Chem 1612008 Homework 8
th
Week
Chapter 7 problems: 5,23,27,29,31,35,37,41,45,47,53,69,74,89,90,97
SelfAssessment Questions
5.
Which property of waves is not mathematically related to the other three?
(a) wavelength
(b) frequency
(c) speed
(d) amplitude
In the equations below, wavelength of light is related to the frequency and speed of light, frequency of
light is related to the wavelength and speed of light, and speed of light is related to the wavelength and
frequency of light.
None of these parameters is related to amplitude.
Amplitude is the intensity of light,
which is related to the number of atoms or molecules undergoing the transition.
E
photon
= hυ
υ = c/λ
E = hc/λ
Subatomic Particles
23.
The masstocharge ratio of the proton is 1.044 x 10
8
kg/C.
What is the charge on a proton?
What is
its mass?
The charge on a proton is +1.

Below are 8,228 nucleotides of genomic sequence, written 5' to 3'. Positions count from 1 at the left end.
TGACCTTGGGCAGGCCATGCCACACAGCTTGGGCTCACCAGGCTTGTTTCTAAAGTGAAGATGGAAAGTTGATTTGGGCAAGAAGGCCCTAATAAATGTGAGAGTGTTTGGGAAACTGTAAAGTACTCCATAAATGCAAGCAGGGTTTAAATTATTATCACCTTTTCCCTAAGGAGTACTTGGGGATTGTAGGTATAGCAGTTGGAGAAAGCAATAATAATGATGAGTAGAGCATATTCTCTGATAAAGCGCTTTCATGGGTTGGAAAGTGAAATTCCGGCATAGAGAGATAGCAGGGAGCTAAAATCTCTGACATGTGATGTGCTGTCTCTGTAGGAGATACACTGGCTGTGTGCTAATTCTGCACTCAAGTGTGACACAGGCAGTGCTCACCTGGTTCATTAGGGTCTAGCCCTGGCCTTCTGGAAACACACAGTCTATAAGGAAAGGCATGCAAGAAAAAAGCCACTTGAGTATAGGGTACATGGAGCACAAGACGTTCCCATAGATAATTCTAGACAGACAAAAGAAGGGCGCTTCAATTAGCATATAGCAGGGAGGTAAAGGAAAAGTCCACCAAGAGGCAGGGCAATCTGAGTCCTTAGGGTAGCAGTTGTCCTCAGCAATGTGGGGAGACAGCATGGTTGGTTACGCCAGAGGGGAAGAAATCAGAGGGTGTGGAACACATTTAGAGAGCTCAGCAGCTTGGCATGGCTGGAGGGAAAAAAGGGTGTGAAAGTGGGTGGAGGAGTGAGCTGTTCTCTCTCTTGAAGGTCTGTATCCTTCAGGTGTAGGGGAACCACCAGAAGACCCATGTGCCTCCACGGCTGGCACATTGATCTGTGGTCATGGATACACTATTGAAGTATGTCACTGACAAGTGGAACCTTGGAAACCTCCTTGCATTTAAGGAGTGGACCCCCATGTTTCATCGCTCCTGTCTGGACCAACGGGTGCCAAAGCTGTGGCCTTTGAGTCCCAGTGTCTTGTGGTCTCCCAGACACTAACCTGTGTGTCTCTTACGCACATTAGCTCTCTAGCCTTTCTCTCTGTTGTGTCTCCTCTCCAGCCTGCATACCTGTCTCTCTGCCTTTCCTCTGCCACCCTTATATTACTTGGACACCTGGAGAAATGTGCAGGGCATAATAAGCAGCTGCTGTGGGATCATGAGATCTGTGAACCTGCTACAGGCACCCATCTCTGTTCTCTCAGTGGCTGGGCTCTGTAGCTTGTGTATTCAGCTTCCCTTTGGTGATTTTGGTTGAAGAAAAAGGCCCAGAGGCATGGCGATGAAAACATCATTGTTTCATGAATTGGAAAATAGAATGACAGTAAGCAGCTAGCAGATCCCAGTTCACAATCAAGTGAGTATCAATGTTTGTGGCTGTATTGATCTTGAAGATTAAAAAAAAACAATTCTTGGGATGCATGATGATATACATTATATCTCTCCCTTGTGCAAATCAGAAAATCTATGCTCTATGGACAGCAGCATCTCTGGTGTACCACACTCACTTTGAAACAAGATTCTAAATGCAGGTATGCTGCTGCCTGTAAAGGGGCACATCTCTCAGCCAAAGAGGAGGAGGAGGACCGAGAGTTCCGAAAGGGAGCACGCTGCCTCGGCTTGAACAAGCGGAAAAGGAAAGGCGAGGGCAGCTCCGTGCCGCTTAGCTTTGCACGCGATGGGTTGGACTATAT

Since, according to Millikan, the charge on one proton is 1.602 x 10
19
coulomb, then:
1.044 x 10
8
kg/C x (1.602 x 10
19
coulomb/proton) = 1.67 x 10
27
kg/proton.
27.
Determine appropriate masstocharge ratios for the following ions.
(a)
80
Br

(b)
18
O
2
(c)
40
Ar
+
Why are these values only approximate?
(Hint: What are the masses of these ions?)
Note to students: Look at “b” for a thorough explanation.
(a) The masstocharge ratio is 80:1.
We don’t have to write this in SI units, because that wasn’t requested.
However, the Solutions Manual
wrote the answer in SI units.
Writing this in SI units, as kg Br atom/Coulomb, and considering that there
are 1.602x10
19
C/electron charge:
(80g x (1kg/1000g)/(6.022x10
23
))/(1.602x10
19
C) = 8.29x10
7
kg/C
(b)
It seems to me that an acceptable answer should be that the masstocharge ratio is 18:2 = 9:1, i.e., the
mass of a particular isotope of oxygen divided by the charge.
However, the convention for most problems
in the quantum mechanics area is to deal with atoms (not moles) and SI units, i.e., kg (not grams).
In
addition, although you and I would refer to the charge as “2” or “2“, the official unit of charge is
“Coulombs”, in which the charge of one electron is 1.602 x 10
19
Coulombs.
In summary, divide the mass
(in kg) of 1 atom of the substance by the number of coulombs.
1